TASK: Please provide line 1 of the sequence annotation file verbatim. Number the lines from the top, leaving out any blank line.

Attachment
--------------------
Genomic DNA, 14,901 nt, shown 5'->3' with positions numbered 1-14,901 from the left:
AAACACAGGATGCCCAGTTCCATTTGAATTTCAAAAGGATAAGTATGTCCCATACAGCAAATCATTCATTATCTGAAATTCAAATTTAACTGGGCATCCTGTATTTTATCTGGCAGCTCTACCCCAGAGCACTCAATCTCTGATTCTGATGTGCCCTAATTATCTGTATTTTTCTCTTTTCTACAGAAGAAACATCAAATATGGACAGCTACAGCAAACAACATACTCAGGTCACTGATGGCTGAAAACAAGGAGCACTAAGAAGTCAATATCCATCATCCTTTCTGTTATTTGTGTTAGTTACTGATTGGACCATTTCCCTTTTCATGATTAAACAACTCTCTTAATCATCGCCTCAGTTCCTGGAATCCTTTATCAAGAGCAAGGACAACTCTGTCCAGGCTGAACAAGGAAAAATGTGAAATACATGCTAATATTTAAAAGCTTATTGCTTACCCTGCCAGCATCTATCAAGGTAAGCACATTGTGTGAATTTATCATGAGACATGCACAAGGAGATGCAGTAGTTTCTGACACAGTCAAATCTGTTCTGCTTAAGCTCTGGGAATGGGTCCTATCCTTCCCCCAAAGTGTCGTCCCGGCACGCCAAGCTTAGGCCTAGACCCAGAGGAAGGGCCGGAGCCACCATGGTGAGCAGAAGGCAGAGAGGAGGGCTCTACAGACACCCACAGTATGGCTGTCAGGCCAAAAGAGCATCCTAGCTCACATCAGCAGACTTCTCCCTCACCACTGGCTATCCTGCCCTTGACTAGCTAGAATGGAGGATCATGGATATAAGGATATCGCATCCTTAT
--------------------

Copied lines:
Genomic DNA, 14,901 nt, shown 5'->3' with positions numbered 1-14,901 from the left: